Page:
So, there you have it - The Christmas Story - the real Christmas Story - is outlawed once again.  What are the people represented by the Freedom From Religion Foundation so afraid of?  What is there about the Nativity scene that causes them to break out in a "cold sweat?"  What is it about the story of a little baby born in a manger in Bethlehem so many years ago that causes them to have anxiety and panic attacks?  I think I know.  They are afraid of the Truth that is lying there in that manger of hay.  They are afraid of what that Child represents.  For, you see, Jesus was born in order to redeem a sinful mankind.  And it is that little three-letter word "s-i-n" that they do not like, for they are of the persuasion that all men are created inherently good.  But God declares that we are all born inherently evil and lost unless someone redeems us.  And that is exactly what the message of Christmas is all about: The coming of the Redeemer, the One who was born so that He could die as the ransom for many. 

You see, when you gaze into that nativity scene and you see that little baby lying there, you actually realize how sinful you truly are and how desperately you need a savior.  So, remove the Nativity scene and those guilt feelings just might go away and I can go about thinking that I am okay. 

Do we need a Nativity scene to remind us? Of course not!  But its very presence just might awaken one soul to his/her own need.  What the folks at Freedom From Religion Foundation have failed to realize: If there had not been that first Nativity scene in Bethlehem, then no one would be getting excited about Christmas.  Take Christ out of Christmas and what do have you left?  Absolutely nothing!  No Santa Claus!  No gifts exchanged!  No Christmas tree or Christmas cards!  No business madness! 

Before I close I want to share with you one more article of a group of people who are trying to correct some insane thinking.  You can find it at:  It was written by Bo Unruh.  Perhaps the people living in California are beginning to wake up to the idiotic behavior that has been espoused by judicial decrees regarding transgender and public restrooms.  An initiative has been started under the name "Personal Privacy Protection Act" that would provide that a men's room is just for men; that a women's room is just for women.  Part of this provision states, "Notwithstanding any other provision of law, a person shall use facilities in accordance with their biological sex in all government buildings."  Furthermore, the provision defines "biological sex" as "the biological condition of being male or female as determined at or near the time of birth or through medical examination."  I strongly encourage you to read this article. 

The world continues its crazy pace toward the coming of the King.  Wouldn't it be great if Jesus would come this Christmas?  What a Christmas that would be!  Sorry the folks at Freedom From Religion Foundation would miss out!

Wednesday, December 2, 2015

Support for Freedom of Speech Coming Forth

One of the foundational principles upon which our nation was created is well expressed in the First Amendment to the United States Constitution.  That amendment says, "Congress shall make no law respecting an establishment of religion, or prohibiting the free exercise thereof; or abridging the freedom of speech, or of the press; or the right of the people peaceably to assemble, and to petition the government for a redress of grievances."  The rights expressed with this amendment articulate those beliefs that have really made our nation different from all other nations.  Included in that First Amendment is the "freedom speech."  This necessarily means the opportunity for the free exchange of ideas.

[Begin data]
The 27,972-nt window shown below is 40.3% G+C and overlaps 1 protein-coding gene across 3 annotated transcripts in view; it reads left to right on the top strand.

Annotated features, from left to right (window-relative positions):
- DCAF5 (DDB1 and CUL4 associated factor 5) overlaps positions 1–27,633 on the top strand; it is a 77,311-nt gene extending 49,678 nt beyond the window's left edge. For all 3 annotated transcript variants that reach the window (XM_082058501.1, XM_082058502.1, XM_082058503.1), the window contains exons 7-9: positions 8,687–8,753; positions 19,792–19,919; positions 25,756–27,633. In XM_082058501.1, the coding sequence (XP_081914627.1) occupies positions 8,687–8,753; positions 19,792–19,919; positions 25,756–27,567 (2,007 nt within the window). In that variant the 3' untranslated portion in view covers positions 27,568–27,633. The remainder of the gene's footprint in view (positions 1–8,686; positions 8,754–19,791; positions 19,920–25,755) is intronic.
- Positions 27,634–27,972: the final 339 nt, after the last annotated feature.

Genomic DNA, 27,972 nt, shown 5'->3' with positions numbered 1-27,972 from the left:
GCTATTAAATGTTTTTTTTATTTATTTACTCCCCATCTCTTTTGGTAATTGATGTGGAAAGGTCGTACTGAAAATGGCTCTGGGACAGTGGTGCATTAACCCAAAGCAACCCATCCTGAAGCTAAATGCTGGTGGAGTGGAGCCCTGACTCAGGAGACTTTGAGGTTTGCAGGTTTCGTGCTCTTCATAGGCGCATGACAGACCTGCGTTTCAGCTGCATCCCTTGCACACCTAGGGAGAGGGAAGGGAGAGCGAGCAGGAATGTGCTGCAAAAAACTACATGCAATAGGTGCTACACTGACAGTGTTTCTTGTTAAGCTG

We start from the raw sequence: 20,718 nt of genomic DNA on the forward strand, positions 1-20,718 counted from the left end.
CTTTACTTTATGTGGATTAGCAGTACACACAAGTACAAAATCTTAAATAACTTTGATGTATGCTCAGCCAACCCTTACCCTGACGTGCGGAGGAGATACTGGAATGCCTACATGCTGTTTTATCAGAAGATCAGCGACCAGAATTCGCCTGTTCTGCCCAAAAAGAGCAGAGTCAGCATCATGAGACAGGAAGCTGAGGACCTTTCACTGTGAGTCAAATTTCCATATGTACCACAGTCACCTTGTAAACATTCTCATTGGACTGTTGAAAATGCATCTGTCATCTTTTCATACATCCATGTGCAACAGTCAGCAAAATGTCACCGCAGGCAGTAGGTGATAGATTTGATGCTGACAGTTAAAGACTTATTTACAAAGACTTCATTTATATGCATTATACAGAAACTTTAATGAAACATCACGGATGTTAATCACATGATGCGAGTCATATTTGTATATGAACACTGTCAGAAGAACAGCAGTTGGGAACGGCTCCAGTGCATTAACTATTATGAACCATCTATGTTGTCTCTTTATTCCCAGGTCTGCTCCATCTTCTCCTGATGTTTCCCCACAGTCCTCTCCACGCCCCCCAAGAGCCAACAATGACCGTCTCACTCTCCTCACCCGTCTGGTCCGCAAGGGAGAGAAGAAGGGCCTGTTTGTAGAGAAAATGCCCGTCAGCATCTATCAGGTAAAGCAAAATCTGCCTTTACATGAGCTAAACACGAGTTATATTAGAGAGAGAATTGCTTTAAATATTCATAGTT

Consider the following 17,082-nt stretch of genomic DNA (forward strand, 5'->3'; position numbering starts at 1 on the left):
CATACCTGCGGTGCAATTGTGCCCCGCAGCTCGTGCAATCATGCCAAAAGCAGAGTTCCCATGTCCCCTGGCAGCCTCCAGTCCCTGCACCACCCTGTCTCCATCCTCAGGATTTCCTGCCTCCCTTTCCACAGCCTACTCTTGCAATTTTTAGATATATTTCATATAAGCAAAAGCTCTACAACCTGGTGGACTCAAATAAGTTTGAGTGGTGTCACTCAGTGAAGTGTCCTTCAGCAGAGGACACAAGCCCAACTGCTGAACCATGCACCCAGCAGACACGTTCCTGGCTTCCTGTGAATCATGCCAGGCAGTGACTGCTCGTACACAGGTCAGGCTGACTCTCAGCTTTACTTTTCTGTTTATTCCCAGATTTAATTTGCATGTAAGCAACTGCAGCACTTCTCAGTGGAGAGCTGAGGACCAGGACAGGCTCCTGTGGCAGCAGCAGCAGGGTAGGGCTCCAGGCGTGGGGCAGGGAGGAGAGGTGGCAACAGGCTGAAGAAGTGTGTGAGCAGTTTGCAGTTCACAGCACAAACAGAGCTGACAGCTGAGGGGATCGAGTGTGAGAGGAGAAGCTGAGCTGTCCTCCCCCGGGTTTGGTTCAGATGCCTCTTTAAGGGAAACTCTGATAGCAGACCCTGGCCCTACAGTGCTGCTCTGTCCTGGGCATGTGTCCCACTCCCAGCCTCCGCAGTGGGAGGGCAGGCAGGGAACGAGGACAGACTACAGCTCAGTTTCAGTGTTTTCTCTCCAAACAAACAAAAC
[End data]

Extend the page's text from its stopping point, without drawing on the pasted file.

Dialogues and debates have been part of the American landscape almost since the very beginning.  Debates were a crucial occurrence during those days in Philadelphia when, first the decision was made to declare an independence from Great Britain, and then the Constitution was drafted that would guide that newly independent nation.  From reports I have read, the debate and exchange of ideas was often a heated one.  But it was through those debates that the strength of the Constitution was created. 

And throughout the history of our nation, one of the bastions for the exchange of ideas - an arena for debate - have been the campuses of our colleges and universities.  How can there be any type of intellectual growth in the absence of dialogue?  How can beliefs be tested without entering into the crucible of debate?  Yet today there are voices on many college and university campuses that would not just stifle debate and dialogue but would eliminate both all together.  There would be only one voice that would be heard.  There would be only one idea that would be accepted. 

I want to share with you two articles that came to my attention this past week.  The first is a news-blog from the President of Oklahoma Wesleyan University.  You can find this blog at:  The blog was written by Dr. Everett Piper.  "This past week, I actually had a student come forward after a university chapel service and complain because he felt 'victimized' by a sermon on the topic of 1 Corinthians 13.  It appears that this young scholar felt offended because a homily on love made him feel bad for not showing love.  In his mind, the speaker was wrong for making him, and his peers, feel uncomfortable. 

"I'm not making this up.  Our culture has actually taught our kids to be this self-absorbed and narcissistic.  Any time their feelings are hurt, they are the victims.  Anyone who dares challenge them and, thus, makes them 'feel bad' about themselves, is a 'hater,' a 'bigot,' an 'oppressor,' and a 'victimizer.'